Paje seeks greater APEC cooperation

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ENVIRONMENT Secretary Ramon Paje on Sunday called for greater cooperation among the 21 member economies of the Asia Pacific Economic Cooperation (APEC) to unlock the full potential of the so-called “blue economy” and achieve inclusive growth in the region.

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“We envision a regional cooperation to narrow the gap in economic development of our economies while sustaining growth with equity,” Paje said in his opening remarks during the APEC High Level Policy Dialogue on Food Security and Blue Economy at the Iloilo International Convention Center in Iloilo City.

The forum, scheduled from October 4 to 5, is co-hosted by the Department of Environment and Natural Resources and the Department of Agriculture.

Paje underscored the need to narrow the economic gap among APEC nations, noting that the region currently “comprise economies at varying levels in the development spectrum.”

“There is a need for us to cooperate and address this wide economic gap,” the environment chief pointed out.

Paje said the two-day forum provides an opportunity to discuss concrete and feasible actions to advance sustainable management and conservation of the region’s coastal and marine ecosystems and habitats, and improved biodiversity to support higher fisheries productivity and provide better ecological services.

Harnessing blue economy
He explained that harnessing the blue economy is most important in the Asia Pacific, considering that the region’s marine resources account for two-thirds of the world’s capture fishery production and 80 percent of the world’s aquaculture production, making them vital in achieving food security.

He said an important way of sustaining and even improving the productivity of the oceans is “improving the biodiversity of coastal and marine ecosystems” as healthy ecosystems “support higher fisheries production and provides better ecological services such as their important contribution to regulate climate and to disaster risk reduction.”

“If we have healthy marine and coastal ecosystems, we can develop our brand of ‘blue economy’ defined as an approach to advance sustainable management and conservation of ocean and coastal resources and ecosystems and sustainable development, in order to foster economic growth,” Paje stressed.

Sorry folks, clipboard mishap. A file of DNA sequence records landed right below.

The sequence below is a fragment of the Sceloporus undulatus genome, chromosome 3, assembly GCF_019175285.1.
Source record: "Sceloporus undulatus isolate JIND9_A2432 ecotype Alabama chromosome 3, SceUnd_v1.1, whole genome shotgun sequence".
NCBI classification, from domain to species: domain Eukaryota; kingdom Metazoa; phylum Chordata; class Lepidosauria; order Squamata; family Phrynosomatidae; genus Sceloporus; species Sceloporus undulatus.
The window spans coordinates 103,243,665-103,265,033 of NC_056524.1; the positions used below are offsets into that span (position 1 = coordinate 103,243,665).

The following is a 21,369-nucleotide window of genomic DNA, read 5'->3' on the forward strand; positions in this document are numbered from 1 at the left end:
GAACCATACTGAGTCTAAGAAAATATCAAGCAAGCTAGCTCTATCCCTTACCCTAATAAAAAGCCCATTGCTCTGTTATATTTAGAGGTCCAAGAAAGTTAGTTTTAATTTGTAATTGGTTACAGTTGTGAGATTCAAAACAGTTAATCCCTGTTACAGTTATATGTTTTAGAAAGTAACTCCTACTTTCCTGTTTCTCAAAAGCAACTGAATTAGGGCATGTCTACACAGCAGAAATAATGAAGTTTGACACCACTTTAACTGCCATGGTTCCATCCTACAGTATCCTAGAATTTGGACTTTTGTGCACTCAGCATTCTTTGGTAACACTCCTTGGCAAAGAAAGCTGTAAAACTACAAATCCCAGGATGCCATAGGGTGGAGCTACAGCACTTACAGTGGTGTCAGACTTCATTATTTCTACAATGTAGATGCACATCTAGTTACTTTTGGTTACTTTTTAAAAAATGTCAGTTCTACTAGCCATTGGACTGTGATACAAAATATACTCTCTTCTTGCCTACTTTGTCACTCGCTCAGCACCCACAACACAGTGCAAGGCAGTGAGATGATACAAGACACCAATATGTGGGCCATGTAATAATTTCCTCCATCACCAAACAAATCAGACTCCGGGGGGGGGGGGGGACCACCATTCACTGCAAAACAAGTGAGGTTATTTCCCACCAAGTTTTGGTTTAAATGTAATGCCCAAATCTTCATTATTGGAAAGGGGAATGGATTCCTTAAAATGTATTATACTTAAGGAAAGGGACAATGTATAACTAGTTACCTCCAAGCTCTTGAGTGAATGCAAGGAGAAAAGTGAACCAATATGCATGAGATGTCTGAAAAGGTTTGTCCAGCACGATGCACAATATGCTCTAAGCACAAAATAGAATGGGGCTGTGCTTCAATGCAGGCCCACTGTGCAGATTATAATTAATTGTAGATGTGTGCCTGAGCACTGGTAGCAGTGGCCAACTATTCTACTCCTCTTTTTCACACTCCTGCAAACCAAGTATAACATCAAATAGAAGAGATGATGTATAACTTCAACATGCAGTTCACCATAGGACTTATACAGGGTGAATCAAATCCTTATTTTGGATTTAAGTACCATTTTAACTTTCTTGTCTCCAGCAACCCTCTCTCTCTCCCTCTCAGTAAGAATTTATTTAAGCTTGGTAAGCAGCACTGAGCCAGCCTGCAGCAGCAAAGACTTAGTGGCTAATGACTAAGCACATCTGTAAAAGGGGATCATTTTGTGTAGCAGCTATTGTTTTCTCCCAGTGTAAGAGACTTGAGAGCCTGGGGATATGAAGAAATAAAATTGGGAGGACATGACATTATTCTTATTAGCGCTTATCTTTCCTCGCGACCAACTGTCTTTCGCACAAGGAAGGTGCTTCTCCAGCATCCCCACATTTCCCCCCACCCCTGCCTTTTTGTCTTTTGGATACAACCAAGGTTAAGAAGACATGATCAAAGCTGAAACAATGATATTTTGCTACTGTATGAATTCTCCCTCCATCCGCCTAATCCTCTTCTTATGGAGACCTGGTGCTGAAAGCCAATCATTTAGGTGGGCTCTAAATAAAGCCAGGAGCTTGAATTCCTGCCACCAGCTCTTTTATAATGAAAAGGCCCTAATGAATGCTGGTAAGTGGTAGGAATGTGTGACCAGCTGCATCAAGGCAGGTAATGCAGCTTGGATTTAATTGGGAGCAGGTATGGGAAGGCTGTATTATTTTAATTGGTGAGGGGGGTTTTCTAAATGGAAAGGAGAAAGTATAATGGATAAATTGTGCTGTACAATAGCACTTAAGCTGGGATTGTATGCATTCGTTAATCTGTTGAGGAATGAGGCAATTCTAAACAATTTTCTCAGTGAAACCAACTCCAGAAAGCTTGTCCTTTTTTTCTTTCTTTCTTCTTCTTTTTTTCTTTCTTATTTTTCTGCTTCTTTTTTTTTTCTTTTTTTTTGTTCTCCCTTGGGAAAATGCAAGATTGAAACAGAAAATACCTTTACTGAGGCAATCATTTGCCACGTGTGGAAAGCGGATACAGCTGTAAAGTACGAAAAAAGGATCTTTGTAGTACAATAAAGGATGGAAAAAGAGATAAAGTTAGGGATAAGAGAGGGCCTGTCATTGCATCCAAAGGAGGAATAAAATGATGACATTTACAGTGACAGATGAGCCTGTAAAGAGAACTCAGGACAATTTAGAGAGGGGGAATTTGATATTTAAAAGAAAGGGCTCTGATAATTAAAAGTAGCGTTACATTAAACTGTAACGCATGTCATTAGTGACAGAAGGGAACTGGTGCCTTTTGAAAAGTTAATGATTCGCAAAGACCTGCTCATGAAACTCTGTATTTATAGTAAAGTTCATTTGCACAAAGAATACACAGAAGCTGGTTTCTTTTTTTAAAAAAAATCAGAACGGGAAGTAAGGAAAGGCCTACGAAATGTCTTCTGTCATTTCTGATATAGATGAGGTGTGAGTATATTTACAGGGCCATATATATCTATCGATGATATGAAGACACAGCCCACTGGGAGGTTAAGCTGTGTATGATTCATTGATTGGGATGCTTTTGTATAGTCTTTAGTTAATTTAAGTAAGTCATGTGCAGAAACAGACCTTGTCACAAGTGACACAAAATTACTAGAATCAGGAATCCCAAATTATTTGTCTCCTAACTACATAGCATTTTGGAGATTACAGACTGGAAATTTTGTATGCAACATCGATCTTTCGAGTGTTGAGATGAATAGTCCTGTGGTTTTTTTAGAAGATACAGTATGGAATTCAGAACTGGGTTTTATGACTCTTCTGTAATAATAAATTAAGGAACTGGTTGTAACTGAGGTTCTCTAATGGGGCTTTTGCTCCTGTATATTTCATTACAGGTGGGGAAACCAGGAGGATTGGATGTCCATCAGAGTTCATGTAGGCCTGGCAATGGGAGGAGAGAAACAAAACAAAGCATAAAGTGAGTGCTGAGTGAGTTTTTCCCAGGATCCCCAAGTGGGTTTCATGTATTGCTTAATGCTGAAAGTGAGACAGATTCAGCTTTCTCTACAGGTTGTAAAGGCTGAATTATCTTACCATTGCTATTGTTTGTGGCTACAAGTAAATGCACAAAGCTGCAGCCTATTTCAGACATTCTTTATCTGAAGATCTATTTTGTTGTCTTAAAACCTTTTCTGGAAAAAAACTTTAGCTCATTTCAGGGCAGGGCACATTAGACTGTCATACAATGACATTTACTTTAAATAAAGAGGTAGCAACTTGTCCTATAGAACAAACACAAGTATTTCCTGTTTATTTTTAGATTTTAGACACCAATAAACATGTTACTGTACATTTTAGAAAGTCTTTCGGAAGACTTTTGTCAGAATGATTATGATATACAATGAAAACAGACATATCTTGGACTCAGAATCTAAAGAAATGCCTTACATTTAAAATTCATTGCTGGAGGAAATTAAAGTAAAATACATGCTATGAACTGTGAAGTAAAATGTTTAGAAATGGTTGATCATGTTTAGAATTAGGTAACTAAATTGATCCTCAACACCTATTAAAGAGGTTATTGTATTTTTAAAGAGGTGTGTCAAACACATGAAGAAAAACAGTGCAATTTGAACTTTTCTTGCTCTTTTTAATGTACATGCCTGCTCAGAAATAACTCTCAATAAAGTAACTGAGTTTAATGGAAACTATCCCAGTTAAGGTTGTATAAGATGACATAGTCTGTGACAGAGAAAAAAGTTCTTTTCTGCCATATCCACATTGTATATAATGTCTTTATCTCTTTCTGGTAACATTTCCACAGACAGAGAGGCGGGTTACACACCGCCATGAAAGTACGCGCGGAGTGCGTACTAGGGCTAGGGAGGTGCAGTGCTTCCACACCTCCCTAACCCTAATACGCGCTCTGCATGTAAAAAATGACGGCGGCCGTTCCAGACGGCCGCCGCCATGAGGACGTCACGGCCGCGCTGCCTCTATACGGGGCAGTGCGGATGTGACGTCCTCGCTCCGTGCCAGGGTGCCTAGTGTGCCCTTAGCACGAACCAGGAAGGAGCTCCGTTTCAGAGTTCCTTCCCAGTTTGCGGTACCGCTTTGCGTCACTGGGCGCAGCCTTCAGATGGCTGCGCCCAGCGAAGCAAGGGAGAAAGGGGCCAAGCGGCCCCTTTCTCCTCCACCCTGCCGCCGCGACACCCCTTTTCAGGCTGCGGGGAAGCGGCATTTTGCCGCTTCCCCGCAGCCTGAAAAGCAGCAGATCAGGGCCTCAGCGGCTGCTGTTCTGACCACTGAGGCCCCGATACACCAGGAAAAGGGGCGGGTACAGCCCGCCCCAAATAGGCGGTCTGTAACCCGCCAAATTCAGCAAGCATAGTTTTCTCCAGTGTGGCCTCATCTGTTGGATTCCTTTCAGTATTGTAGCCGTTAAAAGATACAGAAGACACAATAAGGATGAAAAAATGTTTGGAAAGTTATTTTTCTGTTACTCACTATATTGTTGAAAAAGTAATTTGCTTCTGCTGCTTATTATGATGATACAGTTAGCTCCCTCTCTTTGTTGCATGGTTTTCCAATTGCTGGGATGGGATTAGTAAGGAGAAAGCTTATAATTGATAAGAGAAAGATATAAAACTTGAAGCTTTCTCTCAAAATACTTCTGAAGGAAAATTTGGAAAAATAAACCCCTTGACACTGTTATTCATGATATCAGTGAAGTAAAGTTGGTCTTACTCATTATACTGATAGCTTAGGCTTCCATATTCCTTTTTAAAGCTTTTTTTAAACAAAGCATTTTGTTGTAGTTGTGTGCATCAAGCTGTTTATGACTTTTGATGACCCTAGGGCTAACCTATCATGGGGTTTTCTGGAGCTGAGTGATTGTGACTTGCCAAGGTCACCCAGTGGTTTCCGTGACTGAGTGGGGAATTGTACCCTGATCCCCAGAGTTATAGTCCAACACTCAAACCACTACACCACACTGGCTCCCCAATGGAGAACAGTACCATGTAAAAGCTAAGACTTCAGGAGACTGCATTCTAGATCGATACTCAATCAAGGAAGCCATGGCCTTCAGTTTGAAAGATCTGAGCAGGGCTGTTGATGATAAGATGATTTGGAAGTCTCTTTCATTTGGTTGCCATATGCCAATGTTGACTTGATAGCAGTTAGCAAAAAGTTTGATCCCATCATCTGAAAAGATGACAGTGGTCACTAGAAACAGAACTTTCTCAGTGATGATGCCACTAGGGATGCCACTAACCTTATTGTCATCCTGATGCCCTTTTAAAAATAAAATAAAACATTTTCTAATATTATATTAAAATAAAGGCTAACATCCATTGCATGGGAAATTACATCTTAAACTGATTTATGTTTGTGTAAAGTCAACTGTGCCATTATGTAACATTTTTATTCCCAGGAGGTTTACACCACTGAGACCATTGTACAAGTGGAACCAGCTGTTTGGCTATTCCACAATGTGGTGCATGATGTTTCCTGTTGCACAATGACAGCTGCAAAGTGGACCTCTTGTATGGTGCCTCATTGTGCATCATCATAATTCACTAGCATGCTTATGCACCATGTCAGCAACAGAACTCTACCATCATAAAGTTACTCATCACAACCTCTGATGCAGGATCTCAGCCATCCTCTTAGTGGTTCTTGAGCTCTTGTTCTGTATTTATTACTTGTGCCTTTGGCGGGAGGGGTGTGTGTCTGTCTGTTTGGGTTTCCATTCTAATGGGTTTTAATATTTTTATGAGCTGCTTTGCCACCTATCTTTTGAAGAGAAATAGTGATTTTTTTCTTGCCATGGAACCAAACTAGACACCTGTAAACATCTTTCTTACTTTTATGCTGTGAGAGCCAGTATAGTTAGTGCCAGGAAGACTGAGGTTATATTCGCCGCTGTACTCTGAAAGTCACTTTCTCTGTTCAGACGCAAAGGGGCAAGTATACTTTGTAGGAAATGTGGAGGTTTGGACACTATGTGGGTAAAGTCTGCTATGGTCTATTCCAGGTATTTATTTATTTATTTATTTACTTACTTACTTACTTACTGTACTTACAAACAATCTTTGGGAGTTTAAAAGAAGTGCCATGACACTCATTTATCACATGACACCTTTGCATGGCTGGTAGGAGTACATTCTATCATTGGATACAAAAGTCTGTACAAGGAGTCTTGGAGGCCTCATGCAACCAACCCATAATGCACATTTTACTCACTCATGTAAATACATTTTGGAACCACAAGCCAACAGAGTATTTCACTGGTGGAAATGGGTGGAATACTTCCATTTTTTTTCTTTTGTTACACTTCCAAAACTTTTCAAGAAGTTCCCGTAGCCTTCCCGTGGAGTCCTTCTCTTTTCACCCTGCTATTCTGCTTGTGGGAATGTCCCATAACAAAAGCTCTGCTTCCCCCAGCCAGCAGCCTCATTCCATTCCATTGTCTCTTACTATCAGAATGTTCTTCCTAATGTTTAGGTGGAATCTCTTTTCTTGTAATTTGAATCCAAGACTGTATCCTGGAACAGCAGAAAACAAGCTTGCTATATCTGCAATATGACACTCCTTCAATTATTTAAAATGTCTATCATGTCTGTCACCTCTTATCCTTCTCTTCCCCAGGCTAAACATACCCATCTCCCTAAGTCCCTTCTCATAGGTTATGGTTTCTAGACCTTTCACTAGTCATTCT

The APEC dialogue aims to produce a plan of action that would keep the coastal and marine ecosystems’ resiliency and ensure sustainable food supply chains.

The action plan tackles three priority areas: resilient oceans and coastal resources; fish loss production; and agri-business development.

“The plan of action has undergone several revisions from the important and valuable comments and suggestions from different member economies,” Paje said.

“I express hope and confidence that the proposed Plan of Action of the APEC High Level Policy Dialogue on Food Security and Blue Economy will be adopted at the end of this meeting,” he added.

Food security
Meanwhile, on the culmination of the two-day APEC Partnership on Food Security (APEC-PPFS) meeting, the Bureau of Fisheries and Aquatic Resources (BFAR) said that the APEC member-economies agreed on food security policy statements for consideration during the APEC Leaders’ Meeting in November.

The policy declarations focused on four priority areas: Stock-take and Food Security Road Map Toward 2020, Sustainable Development of Agriculture and Fishery Sector, Facilitation on Investment and Infrastructure Development and, and Enhancing Trade and Market.

The delegates also finalized their food security projects and activities for this year.

“Food security has come to be one of the most urgent and important challenges confronting the world, especially us APEC economies,” said Undersecretary for Fisheries Asis G. Perez, who is also presiding PPFS chair.

Perez, however, noted that food security goes beyond increased food production. He said it involves enhancing the competitiveness of the economies’ agriculture and fisheries and fair policies that promote sustainability and growth among the many stakeholders, particularly smallholders such as women, farmers and fishermen.

Among the key issues discussed during the meeting was the reinforcement of private sector participation, particularly small and medium-sized enterprises (SMEs), which is included in the PPFS 2015 Work Plan.

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